Back in the 80’s, Hideo Kojima was asked to take on Metal Gear project, with limited hardware that hindered the game’s combat development. Kojima instead focus more on prisoners sneak escape as inspired by the movie ‘The Great Escape’. Hence that’s what inspired me to create such a theme in hopes that constraint breeds a new form of creativity with the expectation that this notion is not mutually appreciated
    -Shawn Beck (Game Director of Weyrdworks Studio and current Field Engineer of Unity)



    Here’s what I observed from the event:

    • Brainstorming discussions and friendly conversations are still ongoing non-stop even at night, making the whole office atmosphere unexpectedly lively. Some discussions even resulted in scrapping the original idea midway and adopting a whole new game concept.
    • Most of their discussions is relating to trying out a mobile app, making friends and checking out each other teams work progress.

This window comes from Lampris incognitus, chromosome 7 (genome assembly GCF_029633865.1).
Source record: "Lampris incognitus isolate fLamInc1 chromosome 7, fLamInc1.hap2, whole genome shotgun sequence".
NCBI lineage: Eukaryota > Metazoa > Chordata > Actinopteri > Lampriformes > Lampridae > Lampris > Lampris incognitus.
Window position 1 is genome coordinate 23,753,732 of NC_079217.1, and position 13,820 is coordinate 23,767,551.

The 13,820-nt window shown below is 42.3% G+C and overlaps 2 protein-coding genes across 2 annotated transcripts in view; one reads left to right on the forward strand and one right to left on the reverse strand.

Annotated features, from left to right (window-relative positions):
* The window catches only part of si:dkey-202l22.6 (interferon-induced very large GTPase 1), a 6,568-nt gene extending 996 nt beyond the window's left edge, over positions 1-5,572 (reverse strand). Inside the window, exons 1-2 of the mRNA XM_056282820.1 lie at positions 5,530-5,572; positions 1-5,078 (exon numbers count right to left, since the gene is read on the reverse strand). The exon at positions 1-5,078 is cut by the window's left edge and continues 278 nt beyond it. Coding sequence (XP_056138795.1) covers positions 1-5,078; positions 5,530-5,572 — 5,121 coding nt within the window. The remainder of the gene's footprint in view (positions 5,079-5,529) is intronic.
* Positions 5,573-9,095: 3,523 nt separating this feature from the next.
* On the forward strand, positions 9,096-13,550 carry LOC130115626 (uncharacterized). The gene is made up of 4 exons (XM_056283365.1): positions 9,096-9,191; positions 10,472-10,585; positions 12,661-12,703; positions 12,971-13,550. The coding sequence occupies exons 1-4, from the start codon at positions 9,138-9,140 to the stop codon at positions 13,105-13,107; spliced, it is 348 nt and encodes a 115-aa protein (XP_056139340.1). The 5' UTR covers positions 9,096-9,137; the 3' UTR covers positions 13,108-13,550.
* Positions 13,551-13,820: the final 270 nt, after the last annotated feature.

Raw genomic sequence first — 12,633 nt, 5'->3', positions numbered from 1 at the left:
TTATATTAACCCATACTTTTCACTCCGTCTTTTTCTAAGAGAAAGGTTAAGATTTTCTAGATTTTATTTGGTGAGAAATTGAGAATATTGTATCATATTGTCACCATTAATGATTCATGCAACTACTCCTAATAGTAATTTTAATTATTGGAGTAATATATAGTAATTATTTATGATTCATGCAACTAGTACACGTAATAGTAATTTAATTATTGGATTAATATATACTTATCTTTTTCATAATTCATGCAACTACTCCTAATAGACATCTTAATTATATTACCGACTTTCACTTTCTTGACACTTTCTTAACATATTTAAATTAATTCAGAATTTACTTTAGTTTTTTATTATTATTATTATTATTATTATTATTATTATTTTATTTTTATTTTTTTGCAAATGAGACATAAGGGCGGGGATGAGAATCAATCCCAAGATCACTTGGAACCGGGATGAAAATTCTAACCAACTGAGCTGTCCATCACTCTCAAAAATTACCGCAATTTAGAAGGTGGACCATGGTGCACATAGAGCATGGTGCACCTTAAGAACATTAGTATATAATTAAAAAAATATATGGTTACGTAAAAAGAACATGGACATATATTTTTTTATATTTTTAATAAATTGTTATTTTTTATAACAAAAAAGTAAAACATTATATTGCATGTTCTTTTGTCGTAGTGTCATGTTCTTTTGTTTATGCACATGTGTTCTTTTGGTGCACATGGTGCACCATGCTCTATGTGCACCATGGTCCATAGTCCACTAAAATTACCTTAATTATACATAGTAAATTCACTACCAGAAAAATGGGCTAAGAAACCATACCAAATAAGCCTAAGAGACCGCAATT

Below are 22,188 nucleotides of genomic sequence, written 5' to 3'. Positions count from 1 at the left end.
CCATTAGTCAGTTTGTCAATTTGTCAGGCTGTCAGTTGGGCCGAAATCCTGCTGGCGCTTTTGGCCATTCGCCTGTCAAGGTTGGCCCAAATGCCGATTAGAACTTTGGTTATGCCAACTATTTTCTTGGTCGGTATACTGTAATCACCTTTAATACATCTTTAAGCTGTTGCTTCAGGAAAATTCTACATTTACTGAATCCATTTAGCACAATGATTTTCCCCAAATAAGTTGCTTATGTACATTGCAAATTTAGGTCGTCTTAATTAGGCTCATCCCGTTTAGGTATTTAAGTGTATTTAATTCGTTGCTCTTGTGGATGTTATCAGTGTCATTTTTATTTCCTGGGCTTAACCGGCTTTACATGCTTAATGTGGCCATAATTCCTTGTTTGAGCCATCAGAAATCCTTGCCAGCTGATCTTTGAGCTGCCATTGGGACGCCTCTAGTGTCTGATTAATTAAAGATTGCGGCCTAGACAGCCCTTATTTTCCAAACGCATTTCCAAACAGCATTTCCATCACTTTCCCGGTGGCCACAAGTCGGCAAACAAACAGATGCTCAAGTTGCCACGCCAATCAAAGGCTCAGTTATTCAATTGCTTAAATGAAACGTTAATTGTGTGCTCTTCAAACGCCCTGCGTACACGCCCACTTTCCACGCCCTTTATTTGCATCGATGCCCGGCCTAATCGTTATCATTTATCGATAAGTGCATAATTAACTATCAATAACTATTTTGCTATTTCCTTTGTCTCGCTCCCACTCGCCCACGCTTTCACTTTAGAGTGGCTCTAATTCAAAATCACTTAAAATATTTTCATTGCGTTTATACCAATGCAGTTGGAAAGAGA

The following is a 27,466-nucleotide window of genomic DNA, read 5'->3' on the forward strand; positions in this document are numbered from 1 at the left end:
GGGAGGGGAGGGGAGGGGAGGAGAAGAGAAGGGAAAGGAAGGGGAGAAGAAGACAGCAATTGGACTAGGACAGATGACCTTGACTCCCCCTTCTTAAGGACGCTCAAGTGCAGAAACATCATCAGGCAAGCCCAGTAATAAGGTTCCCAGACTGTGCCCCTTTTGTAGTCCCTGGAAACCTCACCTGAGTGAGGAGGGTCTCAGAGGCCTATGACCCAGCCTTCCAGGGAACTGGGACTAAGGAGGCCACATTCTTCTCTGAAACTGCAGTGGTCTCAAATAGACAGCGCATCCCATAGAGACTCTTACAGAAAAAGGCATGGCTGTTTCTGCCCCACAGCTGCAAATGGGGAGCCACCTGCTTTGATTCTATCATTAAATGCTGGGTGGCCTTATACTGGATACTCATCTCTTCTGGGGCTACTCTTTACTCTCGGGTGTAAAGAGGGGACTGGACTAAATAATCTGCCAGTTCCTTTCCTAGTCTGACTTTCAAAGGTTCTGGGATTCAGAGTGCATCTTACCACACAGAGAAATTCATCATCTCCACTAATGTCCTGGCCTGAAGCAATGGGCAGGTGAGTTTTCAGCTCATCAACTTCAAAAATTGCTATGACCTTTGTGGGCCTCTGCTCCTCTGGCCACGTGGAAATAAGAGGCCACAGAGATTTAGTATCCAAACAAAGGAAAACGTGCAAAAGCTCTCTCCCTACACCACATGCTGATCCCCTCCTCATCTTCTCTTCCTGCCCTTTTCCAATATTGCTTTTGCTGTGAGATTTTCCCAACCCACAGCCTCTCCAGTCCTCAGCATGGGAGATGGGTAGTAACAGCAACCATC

• Most participants sleep in shifts in a room filled with beanbags, while others are spending some time playing Overwatch, Diablo, and watching random videos as their resting save point. All facilities are provided and the food was served buffet-style for breakfast, lunch and dinner.

    Here are some of the interviewee motivations in joining Sea Game Jam (their names are linked to their respective portfolio link website):
    • For local 23-year-old Stella Phua who majors in software engineering hopes that attending this event will further enable her to “Take baby steps into developing her skills, networking, and gaining more opportunities”.